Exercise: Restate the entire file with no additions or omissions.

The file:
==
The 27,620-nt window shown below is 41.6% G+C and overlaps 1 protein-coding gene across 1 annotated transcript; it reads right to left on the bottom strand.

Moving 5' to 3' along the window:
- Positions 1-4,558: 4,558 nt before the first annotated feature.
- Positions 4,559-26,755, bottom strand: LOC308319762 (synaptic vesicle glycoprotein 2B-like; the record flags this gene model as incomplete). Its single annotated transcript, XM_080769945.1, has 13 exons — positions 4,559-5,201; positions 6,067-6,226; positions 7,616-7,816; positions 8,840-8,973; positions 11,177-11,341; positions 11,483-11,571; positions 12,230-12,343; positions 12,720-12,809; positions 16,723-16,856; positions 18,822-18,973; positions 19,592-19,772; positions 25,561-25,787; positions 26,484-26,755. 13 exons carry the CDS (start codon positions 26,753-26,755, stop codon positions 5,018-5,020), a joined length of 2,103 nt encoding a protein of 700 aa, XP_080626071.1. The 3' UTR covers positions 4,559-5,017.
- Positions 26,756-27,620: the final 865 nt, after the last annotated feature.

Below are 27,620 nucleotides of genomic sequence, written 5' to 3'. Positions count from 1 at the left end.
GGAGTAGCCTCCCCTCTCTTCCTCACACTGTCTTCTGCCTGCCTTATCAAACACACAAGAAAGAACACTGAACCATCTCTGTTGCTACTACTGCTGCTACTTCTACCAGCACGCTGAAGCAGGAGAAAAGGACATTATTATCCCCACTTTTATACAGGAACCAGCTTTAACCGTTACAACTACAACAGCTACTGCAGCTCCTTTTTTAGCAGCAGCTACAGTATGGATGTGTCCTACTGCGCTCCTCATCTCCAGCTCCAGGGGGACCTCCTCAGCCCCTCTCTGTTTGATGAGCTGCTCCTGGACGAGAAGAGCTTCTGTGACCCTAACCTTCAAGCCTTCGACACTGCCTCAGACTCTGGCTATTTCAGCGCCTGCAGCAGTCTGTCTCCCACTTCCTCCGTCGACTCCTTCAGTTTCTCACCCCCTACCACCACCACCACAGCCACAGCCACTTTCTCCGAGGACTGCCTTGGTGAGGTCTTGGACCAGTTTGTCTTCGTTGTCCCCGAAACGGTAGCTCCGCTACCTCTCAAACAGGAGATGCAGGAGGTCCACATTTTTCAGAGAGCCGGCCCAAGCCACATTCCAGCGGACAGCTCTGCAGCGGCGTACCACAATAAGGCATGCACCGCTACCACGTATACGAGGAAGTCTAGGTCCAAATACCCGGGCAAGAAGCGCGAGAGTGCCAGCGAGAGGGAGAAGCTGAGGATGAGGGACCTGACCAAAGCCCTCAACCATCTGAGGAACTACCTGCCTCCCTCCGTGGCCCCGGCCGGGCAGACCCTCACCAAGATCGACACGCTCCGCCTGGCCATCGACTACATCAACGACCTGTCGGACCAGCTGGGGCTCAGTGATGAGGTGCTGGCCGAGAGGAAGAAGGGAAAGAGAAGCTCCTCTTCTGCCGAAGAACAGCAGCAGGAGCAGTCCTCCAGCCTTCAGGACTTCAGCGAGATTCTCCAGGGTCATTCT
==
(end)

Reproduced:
The 27,620-nt window shown below is 41.6% G+C and overlaps 1 protein-coding gene across 1 annotated transcript; it reads right to left on the bottom strand.

Moving 5' to 3' along the window:
- Positions 1-4,558: 4,558 nt before the first annotated feature.
- Positions 4,559-26,755, bottom strand: LOC308319762 (synaptic vesicle glycoprotein 2B-like; the record flags this gene model as incomplete). Its single annotated transcript, XM_080769945.1, has 13 exons — positions 4,559-5,201; positions 6,067-6,226; positions 7,616-7,816; positions 8,840-8,973; positions 11,177-11,341; positions 11,483-11,571; positions 12,230-12,343; positions 12,720-12,809; positions 16,723-16,856; positions 18,822-18,973; positions 19,592-19,772; positions 25,561-25,787; positions 26,484-26,755. 13 exons carry the CDS (start codon positions 26,753-26,755, stop codon positions 5,018-5,020), a joined length of 2,103 nt encoding a protein of 700 aa, XP_080626071.1. The 3' UTR covers positions 4,559-5,017.
- Positions 26,756-27,620: the final 865 nt, after the last annotated feature.

Below are 27,620 nucleotides of genomic sequence, written 5' to 3'. Positions count from 1 at the left end.
GGAGTAGCCTCCCCTCTCTTCCTCACACTGTCTTCTGCCTGCCTTATCAAACACACAAGAAAGAACACTGAACCATCTCTGTTGCTACTACTGCTGCTACTTCTACCAGCACGCTGAAGCAGGAGAAAAGGACATTATTATCCCCACTTTTATACAGGAACCAGCTTTAACCGTTACAACTACAACAGCTACTGCAGCTCCTTTTTTAGCAGCAGCTACAGTATGGATGTGTCCTACTGCGCTCCTCATCTCCAGCTCCAGGGGGACCTCCTCAGCCCCTCTCTGTTTGATGAGCTGCTCCTGGACGAGAAGAGCTTCTGTGACCCTAACCTTCAAGCCTTCGACACTGCCTCAGACTCTGGCTATTTCAGCGCCTGCAGCAGTCTGTCTCCCACTTCCTCCGTCGACTCCTTCAGTTTCTCACCCCCTACCACCACCACCACAGCCACAGCCACTTTCTCCGAGGACTGCCTTGGTGAGGTCTTGGACCAGTTTGTCTTCGTTGTCCCCGAAACGGTAGCTCCGCTACCTCTCAAACAGGAGATGCAGGAGGTCCACATTTTTCAGAGAGCCGGCCCAAGCCACATTCCAGCGGACAGCTCTGCAGCGGCGTACCACAATAAGGCATGCACCGCTACCACGTATACGAGGAAGTCTAGGTCCAAATACCCGGGCAAGAAGCGCGAGAGTGCCAGCGAGAGGGAGAAGCTGAGGATGAGGGACCTGACCAAAGCCCTCAACCATCTGAGGAACTACCTGCCTCCCTCCGTGGCCCCGGCCGGGCAGACCCTCACCAAGATCGACACGCTCCGCCTGGCCATCGACTACATCAACGACCTGTCGGACCAGCTGGGGCTCAGTGATGAGGTGCTGGCCGAGAGGAAGAAGGGAAAGAGAAGCTCCTCTTCTGCCGAAGAACAGCAGCAGGAGCAGTCCTCCAGCCTTCAGGACTTCAGCGAGATTCTCCAGGGTCATTCT